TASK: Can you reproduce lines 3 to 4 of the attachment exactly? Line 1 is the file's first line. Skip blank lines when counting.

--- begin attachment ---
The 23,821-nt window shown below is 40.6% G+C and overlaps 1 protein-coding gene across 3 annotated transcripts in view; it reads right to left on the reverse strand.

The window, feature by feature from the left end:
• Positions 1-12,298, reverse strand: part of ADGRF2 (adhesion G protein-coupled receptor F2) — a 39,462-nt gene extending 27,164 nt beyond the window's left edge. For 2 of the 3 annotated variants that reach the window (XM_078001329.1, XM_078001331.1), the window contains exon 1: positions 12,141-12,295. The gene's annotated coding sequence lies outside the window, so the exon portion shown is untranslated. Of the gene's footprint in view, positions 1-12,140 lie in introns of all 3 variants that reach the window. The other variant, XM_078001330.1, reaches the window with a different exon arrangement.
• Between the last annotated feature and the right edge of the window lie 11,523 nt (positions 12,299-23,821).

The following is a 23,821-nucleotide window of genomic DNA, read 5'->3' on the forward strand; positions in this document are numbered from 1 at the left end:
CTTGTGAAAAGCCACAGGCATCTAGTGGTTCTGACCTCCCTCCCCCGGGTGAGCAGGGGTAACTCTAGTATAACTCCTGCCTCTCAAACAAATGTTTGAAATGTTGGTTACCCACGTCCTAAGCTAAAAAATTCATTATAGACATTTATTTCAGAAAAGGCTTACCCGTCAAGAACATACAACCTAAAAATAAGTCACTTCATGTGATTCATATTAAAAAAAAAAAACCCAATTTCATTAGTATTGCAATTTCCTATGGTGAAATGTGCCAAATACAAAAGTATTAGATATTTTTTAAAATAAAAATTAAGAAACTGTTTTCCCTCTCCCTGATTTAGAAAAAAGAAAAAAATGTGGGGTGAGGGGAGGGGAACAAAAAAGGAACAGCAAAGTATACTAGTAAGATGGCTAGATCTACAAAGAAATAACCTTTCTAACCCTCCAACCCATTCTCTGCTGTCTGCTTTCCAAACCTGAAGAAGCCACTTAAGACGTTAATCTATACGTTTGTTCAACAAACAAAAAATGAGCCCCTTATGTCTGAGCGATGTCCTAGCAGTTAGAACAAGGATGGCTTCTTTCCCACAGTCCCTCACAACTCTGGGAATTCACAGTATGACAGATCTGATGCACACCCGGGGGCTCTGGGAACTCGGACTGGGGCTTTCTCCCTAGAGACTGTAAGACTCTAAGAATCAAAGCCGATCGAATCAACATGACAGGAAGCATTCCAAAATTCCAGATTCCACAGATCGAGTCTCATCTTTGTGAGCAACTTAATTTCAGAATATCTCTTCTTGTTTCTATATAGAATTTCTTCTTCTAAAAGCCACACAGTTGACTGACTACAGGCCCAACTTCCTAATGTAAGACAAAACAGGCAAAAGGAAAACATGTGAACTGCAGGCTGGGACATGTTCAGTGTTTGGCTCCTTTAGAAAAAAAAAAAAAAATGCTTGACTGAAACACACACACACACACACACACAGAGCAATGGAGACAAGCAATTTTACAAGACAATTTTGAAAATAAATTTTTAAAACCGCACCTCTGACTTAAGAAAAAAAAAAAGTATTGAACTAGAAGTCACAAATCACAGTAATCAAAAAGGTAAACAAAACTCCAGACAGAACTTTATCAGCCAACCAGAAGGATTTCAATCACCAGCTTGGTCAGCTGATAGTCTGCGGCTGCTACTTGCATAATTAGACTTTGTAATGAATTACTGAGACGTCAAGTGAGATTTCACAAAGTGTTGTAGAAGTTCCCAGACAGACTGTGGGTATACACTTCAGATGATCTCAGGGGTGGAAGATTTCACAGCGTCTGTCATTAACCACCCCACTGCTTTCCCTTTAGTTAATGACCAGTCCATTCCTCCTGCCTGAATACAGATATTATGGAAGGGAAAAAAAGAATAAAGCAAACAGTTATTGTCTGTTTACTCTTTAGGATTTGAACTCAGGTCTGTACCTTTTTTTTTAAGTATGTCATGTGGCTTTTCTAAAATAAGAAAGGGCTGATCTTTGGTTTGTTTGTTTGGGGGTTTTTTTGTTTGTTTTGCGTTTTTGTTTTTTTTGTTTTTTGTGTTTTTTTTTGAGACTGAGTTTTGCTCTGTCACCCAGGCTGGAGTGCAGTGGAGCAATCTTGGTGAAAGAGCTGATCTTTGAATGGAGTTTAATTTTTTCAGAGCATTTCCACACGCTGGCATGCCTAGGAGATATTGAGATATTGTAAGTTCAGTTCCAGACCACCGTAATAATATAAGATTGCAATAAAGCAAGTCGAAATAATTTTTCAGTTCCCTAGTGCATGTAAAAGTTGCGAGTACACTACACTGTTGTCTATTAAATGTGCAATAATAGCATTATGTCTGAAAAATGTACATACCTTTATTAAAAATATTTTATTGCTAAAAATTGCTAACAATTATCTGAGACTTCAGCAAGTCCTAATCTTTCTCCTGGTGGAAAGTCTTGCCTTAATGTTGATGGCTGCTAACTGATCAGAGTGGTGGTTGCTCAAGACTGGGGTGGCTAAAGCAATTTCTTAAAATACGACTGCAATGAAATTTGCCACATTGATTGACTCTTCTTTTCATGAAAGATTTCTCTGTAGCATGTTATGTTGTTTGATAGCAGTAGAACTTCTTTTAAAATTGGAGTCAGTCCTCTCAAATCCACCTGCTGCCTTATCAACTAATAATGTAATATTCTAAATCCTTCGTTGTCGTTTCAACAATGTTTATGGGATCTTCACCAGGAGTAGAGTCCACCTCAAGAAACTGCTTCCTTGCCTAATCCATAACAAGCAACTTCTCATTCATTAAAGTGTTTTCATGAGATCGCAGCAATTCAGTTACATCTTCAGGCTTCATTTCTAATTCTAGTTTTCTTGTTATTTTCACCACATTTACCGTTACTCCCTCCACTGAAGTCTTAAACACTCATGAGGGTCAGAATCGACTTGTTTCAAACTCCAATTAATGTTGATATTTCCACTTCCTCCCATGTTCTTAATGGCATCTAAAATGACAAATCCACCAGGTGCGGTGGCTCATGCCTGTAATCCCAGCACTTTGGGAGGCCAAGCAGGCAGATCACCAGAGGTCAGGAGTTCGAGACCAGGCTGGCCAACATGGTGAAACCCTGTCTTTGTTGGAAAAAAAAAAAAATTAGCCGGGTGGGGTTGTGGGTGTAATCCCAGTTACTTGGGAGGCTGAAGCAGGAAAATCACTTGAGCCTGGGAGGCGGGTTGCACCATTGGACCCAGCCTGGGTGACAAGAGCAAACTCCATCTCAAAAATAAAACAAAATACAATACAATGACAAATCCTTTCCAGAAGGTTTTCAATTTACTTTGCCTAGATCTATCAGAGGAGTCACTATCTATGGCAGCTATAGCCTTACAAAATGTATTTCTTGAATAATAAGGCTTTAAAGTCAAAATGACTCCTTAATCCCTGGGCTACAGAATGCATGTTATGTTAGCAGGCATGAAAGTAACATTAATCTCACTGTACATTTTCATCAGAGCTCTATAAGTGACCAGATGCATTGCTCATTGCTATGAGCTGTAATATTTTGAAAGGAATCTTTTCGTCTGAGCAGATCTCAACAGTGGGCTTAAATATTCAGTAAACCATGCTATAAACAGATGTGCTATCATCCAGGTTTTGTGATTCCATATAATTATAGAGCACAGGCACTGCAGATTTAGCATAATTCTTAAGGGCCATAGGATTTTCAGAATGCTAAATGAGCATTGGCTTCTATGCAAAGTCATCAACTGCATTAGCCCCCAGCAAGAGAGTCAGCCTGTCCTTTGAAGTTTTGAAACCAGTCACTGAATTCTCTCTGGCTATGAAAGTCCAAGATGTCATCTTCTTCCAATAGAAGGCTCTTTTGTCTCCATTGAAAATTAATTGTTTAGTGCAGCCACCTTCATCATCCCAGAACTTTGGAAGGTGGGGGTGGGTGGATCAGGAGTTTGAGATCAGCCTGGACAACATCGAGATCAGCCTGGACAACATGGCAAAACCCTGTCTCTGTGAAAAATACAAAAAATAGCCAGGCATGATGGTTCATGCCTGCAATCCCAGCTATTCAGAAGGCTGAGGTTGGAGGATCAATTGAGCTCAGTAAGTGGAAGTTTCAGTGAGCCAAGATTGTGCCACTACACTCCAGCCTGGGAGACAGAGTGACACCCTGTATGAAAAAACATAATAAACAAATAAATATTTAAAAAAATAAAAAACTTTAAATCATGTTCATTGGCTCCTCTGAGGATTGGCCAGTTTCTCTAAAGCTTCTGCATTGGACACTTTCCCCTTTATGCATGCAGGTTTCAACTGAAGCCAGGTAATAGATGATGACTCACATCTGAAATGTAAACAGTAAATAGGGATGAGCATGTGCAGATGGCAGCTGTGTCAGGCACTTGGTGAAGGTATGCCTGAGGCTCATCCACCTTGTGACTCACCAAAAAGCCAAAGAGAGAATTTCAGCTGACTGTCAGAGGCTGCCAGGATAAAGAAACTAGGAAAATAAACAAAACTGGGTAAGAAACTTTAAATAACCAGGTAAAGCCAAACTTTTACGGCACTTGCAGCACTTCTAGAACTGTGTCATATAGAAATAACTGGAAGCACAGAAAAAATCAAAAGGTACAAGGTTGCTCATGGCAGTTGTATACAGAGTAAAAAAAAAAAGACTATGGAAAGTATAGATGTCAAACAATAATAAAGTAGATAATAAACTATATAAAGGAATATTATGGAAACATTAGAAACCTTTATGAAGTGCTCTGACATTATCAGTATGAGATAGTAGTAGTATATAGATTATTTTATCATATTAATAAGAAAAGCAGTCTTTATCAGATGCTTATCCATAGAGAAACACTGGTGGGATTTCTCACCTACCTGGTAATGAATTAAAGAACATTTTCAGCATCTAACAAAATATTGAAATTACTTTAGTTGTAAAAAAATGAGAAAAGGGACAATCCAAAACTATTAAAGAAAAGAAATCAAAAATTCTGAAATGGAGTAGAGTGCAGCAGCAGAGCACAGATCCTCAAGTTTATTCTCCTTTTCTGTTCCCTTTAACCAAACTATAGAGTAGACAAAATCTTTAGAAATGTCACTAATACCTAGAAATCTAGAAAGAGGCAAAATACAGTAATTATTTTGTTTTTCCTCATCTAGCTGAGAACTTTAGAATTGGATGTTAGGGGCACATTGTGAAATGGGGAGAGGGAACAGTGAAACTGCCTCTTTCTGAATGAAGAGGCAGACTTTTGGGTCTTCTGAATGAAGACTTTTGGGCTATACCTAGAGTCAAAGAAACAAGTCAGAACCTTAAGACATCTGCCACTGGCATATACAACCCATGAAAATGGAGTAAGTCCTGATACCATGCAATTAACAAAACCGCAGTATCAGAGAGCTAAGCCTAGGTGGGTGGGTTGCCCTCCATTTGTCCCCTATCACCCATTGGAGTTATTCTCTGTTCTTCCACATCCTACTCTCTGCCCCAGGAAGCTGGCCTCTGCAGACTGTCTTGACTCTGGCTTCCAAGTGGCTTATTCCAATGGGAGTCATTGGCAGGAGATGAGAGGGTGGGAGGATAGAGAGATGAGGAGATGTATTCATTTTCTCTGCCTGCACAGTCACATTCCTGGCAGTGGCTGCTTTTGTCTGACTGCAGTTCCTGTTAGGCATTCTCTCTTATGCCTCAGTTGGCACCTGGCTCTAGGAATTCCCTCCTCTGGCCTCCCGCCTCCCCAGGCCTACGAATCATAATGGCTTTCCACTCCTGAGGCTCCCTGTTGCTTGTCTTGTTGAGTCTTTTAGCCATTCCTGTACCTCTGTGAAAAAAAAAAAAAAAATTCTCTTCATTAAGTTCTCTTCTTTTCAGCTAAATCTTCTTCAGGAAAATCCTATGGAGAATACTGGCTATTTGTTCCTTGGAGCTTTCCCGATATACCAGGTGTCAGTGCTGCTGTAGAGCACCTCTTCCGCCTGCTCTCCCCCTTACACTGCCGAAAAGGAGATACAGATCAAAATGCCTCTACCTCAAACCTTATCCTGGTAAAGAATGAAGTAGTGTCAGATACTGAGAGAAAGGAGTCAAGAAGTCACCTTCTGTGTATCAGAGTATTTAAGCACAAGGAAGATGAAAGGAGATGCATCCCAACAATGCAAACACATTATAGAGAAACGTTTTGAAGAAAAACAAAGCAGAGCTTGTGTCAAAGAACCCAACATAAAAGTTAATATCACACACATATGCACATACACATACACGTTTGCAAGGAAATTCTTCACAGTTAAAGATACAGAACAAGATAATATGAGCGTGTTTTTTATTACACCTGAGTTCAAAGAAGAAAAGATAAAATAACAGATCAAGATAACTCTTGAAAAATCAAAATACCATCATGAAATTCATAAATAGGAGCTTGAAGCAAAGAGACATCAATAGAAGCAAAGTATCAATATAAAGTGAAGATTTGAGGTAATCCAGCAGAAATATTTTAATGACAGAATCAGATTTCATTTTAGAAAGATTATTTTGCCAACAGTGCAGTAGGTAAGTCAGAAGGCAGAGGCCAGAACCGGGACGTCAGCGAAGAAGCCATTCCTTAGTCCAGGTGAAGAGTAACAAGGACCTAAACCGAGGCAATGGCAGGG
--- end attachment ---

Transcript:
• Positions 1-12,298, reverse strand: part of ADGRF2 (adhesion G protein-coupled receptor F2) — a 39,462-nt gene extending 27,164 nt beyond the window's left edge. For 2 of the 3 annotated variants that reach the window (XM_078001329.1, XM_078001331.1), the window contains exon 1: positions 12,141-12,295. The gene's annotated coding sequence lies outside the window, so the exon portion shown is untranslated. Of the gene's footprint in view, positions 1-12,140 lie in introns of all 3 variants that reach the window. The other variant, XM_078001330.1, reaches the window with a different exon arrangement.
• Between the last annotated feature and the right edge of the window lie 11,523 nt (positions 12,299-23,821).